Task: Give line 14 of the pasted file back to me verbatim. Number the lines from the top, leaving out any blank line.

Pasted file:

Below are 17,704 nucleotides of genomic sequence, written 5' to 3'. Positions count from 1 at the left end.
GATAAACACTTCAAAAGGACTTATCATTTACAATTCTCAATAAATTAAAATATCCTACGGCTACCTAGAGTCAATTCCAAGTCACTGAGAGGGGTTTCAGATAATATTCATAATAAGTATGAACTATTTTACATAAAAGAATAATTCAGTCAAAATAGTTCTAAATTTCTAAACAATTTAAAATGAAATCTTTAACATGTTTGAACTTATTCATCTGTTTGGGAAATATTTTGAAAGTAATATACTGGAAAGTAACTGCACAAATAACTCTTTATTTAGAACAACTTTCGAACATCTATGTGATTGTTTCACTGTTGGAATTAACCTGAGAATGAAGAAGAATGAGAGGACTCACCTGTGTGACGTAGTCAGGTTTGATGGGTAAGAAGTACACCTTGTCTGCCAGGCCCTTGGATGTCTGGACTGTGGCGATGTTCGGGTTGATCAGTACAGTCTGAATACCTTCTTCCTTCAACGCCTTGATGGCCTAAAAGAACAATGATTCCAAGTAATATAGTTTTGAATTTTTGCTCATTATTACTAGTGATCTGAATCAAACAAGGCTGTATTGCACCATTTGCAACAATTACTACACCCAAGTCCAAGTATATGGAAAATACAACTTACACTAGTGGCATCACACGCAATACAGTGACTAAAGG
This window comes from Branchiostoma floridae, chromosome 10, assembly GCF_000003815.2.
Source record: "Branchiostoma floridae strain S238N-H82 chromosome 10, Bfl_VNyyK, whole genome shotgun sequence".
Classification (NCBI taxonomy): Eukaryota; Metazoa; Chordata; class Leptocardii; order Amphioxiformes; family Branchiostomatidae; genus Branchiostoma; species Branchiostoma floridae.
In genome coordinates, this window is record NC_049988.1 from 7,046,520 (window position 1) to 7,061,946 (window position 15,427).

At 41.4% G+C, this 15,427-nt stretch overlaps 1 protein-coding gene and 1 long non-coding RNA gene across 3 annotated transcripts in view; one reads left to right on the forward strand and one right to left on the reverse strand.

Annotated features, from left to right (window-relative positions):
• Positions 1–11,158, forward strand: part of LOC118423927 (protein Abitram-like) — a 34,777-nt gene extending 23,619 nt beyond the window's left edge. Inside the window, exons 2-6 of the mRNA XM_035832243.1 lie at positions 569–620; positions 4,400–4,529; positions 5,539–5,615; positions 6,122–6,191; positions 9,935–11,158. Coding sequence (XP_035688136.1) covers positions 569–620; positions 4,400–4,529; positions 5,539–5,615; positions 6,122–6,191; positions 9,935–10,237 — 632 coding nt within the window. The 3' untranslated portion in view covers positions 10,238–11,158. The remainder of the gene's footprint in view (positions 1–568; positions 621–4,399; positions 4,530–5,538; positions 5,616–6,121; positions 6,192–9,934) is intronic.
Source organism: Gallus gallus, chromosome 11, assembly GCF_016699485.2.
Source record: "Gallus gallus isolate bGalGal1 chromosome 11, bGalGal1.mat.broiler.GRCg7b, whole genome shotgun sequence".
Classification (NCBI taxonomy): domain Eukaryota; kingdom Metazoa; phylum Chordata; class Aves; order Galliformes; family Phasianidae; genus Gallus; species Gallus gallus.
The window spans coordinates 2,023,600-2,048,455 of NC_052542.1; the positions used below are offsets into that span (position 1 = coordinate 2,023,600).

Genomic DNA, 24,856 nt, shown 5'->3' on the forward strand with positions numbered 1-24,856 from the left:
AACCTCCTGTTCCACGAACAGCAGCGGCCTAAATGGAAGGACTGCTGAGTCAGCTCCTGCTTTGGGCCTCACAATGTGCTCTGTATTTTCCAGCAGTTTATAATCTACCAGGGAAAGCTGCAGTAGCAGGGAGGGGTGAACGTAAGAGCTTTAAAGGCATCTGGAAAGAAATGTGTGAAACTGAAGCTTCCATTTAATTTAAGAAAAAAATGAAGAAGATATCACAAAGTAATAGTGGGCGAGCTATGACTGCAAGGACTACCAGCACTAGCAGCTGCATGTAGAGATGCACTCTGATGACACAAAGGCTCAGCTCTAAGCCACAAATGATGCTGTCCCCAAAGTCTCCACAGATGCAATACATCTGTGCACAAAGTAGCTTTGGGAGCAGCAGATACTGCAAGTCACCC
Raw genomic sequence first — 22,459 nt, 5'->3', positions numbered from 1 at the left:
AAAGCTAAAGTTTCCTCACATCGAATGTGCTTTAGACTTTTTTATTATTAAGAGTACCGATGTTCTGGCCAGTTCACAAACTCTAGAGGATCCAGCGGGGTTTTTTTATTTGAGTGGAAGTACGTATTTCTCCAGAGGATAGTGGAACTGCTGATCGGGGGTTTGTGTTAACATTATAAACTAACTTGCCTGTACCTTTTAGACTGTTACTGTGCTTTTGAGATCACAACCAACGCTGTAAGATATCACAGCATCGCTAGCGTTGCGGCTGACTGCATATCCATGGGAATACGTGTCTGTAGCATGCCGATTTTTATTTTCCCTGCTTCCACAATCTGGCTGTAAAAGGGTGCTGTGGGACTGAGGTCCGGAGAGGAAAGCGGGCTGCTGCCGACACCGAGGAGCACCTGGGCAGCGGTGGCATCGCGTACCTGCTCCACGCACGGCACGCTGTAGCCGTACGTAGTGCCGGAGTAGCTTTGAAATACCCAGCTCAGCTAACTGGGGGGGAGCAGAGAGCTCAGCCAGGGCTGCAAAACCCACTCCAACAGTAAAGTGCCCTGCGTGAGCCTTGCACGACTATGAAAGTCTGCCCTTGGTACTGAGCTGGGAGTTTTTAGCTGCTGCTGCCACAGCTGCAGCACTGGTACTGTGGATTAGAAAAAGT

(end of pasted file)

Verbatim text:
Genomic DNA, 24,856 nt, shown 5'->3' on the forward strand with positions numbered 1-24,856 from the left: